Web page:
Veterinary Surveillance of Rift Valley Fever


The general objective is to provide Member States with the capacity to detect, monitor, contain and control RVF and support the build up of competence in the use of modern biotechnology, including molecular and serological methods and technologies.


In this Coordinated Research Project (CRP) it is intended to focus on improving the diagnostic capacities of Member States. This is to be achieved by evaluating, validating and standardising existing and newly developed serological tests for the surveillance of RVF and by introducing and transferring suitable molecular as well as isotopic technologies for virus detection. Genomic and genetic techniques will allow for rapid and early virus detection and genetic typing, without the risks of accidental laboratory infection. This should enable participants of the CRP to use harmonised protocols and procedures, and to exchange their research data and findings. The implementation of validated serological techniques (for example ELISA) will help to determine the RVF sero-conversion status of individual animals and herds, while the molecular techniques will assist in the rapid and early detection of virus to enable the timely implementation of quarantine and control measures, including the differentiation between vaccine and field strains. This CRP was developed in collaboration with the Food and Agriculture Organisation (FAO) and the World Health Organisation (WHO) and was directed by the conclusions and recommendations of the FAO/IAEA International Symposium on Applications of Gene-based Technologies for Improving Animal Production and Health in Developing Countries, held from 6-10 October 2003 in Vienna, Austria.

The first RCM will be held in 2005 and the CSIs awarded with Research Contracts and the Agreement Holders will be invited to participate. The focus will be on the introduction of the diagnostic tests, molecular techniques and the statistical tools to the counterparts. The database for RVF epidemiology and the future prediction models will be initiated. The individual work programmes will be evaluated, adjusted and finalised. This planning meeting will also formulate recommendations on the technical and implementation aspects of the CRP.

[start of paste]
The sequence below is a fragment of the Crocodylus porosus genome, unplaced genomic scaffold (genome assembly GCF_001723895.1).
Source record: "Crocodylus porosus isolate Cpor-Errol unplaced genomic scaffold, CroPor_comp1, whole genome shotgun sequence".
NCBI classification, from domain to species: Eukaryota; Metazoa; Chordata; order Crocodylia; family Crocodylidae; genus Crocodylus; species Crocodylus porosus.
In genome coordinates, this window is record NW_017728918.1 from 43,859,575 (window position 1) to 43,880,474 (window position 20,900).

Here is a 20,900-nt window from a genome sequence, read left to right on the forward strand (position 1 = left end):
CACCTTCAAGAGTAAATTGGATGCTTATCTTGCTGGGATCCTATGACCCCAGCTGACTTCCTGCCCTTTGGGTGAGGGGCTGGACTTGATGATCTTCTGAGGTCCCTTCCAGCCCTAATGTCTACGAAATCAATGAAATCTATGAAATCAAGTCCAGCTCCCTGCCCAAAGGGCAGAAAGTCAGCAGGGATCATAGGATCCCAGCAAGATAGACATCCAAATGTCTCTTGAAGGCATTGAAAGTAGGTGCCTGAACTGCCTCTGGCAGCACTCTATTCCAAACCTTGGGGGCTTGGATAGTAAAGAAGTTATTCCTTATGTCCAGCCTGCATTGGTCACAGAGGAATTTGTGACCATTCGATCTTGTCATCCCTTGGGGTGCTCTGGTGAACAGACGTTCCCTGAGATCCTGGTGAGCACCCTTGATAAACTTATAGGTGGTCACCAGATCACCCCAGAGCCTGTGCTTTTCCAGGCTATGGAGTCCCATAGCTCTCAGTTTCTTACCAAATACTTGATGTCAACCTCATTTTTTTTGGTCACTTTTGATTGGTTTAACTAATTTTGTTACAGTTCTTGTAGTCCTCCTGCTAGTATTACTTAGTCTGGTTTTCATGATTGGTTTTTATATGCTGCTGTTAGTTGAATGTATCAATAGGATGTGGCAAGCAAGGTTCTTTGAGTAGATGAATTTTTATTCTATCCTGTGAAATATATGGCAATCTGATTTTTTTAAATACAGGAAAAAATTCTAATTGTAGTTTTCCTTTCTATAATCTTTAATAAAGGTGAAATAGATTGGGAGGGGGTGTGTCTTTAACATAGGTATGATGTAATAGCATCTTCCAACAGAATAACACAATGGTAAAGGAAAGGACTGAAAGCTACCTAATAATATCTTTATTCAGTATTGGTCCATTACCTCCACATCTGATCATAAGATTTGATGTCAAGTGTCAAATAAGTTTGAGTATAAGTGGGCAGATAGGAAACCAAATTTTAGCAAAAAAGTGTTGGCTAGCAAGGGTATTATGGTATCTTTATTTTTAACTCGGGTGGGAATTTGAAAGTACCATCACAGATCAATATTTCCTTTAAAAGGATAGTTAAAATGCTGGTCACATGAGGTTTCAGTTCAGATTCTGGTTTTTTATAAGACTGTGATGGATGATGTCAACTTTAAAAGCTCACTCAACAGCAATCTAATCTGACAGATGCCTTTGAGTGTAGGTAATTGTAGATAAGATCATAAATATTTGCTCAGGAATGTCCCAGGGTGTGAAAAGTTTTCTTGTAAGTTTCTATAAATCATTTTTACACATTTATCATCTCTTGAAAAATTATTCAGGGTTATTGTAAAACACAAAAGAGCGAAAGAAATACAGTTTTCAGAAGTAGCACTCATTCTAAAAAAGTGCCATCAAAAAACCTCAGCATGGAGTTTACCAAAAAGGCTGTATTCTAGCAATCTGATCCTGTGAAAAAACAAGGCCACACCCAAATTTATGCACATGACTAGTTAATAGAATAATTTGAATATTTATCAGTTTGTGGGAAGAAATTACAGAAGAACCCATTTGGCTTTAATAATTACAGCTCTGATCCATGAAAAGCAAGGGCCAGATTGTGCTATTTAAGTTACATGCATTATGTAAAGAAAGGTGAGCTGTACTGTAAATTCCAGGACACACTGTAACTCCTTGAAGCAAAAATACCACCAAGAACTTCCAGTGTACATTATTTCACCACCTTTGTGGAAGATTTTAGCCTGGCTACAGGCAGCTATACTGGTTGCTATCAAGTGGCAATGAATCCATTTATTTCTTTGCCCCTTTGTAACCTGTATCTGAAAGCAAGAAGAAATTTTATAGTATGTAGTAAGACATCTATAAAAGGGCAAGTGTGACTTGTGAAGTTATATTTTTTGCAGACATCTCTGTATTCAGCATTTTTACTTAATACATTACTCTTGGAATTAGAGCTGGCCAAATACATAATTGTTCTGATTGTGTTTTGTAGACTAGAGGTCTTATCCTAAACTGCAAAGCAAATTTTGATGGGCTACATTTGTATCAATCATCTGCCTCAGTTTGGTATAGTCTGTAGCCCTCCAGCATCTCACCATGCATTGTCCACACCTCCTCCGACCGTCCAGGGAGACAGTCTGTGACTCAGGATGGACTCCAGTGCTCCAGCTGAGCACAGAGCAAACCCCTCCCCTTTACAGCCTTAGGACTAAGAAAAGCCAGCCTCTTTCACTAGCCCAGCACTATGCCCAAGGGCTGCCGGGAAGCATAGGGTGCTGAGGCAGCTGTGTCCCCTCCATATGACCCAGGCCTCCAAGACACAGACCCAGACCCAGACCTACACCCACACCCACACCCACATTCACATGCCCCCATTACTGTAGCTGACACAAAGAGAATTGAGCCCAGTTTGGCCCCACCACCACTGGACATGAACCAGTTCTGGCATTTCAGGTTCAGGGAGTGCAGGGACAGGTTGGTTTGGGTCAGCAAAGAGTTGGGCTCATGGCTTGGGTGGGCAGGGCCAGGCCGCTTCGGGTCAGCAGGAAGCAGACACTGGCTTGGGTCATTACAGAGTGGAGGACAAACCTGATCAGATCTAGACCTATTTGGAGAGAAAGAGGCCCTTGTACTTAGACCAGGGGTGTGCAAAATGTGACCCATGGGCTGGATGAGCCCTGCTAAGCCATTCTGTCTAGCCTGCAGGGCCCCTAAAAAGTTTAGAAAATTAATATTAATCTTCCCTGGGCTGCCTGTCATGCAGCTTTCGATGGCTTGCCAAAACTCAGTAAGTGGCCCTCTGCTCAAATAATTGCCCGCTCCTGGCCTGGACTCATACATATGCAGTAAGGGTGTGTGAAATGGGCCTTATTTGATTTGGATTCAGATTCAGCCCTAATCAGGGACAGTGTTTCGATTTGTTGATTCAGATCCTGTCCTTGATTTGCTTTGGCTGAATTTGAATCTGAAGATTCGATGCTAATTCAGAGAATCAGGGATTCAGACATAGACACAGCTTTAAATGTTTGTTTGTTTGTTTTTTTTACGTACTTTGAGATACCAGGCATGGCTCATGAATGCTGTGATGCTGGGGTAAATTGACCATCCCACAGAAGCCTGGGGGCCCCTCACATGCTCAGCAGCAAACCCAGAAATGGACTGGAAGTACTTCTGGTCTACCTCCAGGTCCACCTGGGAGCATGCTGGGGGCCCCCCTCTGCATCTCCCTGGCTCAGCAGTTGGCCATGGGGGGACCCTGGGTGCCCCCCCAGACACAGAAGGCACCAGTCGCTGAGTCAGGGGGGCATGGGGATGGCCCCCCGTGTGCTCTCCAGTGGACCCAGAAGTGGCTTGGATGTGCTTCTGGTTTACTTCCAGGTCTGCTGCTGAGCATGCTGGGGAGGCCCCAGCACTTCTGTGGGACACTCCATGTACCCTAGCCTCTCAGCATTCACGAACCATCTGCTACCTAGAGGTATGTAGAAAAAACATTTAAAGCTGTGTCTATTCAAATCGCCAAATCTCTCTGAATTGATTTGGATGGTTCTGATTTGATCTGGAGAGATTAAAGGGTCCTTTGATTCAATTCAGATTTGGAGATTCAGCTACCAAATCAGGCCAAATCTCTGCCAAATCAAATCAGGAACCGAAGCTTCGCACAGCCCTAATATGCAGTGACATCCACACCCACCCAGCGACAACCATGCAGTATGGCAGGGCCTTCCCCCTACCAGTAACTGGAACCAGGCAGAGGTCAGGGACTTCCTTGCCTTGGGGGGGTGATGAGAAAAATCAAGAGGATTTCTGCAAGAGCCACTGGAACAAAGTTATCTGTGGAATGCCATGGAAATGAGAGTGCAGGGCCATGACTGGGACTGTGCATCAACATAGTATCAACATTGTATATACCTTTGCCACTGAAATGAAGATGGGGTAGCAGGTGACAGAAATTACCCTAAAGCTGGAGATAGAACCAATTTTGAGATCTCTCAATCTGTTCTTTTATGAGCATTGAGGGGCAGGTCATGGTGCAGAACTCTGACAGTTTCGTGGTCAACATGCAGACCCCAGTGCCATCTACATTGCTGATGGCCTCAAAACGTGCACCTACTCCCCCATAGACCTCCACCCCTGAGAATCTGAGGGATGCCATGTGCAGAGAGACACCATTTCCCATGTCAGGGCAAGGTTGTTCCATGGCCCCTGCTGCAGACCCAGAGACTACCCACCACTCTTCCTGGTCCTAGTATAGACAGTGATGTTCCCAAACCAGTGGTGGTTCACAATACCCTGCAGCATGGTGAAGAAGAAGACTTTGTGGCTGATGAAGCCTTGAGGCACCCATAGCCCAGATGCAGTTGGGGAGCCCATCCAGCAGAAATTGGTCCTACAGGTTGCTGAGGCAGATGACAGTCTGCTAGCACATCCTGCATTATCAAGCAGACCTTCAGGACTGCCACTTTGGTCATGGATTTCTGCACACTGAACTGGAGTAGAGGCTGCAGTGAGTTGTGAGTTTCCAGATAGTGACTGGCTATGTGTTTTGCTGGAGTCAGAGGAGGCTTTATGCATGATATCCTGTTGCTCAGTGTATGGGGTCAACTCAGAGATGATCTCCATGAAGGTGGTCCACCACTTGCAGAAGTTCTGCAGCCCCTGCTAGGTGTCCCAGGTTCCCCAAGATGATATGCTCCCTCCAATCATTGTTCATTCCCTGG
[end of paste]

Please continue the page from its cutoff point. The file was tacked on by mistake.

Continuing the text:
Research Contract holders will establish their research programmes and adhere to nuclear laboratory practices as required. Diagnostic tests will be run in parallel using field samples and stored samples from former outbreaks. Resulting data will be analysed for the intrinsic characteristics of the tests. Countries experiencing RVF outbreaks should collect blood samples from infected animals and run them in a RT-PCR, evaluate the results and store the PCR products for further PCR sequencing. Outbreak data (climatic, clinical, pathological, etc) should be collected in a database to serve as baseline for prediction models. In collaboration with FAO, a Geographic Positioning System will also be used to give exact locations of outbreaks.
Expected outcome:

  • Harmonisation of serological diagnostic procedures (sample collection, testing, data analysis, etc).
  • The evaluation of the use of the iELISA formats using local serum banks and field sera.
  • Counterparts trained to implement quality assured (QA) molecular diagnostic techniques.
  • Protocols introduced to perform RT-PCR and PCR-sequencing and safe handling of isotopes.
  • Recombinant antigens evaluated and the rcELISA introduced with technical contract holders.
  • Surveillance protocol designed to facilitate early detection of RVF.
  • Agreement on QA criteria and material reached.

The second RCM will be held in 2007 to review the results from the first phase, adapt and finalize the protocols, and focus on problems encountered and their solutions. The design of the RVF-database, linkage to global early warning systems and identification of  future inputs necessary will be discussed and developed.


[Download pdf]


  • Report on the First RCM, Dakar, Senegal, 3-7 October 2005. [Download pdf]

Project Officer:

G. Viljoen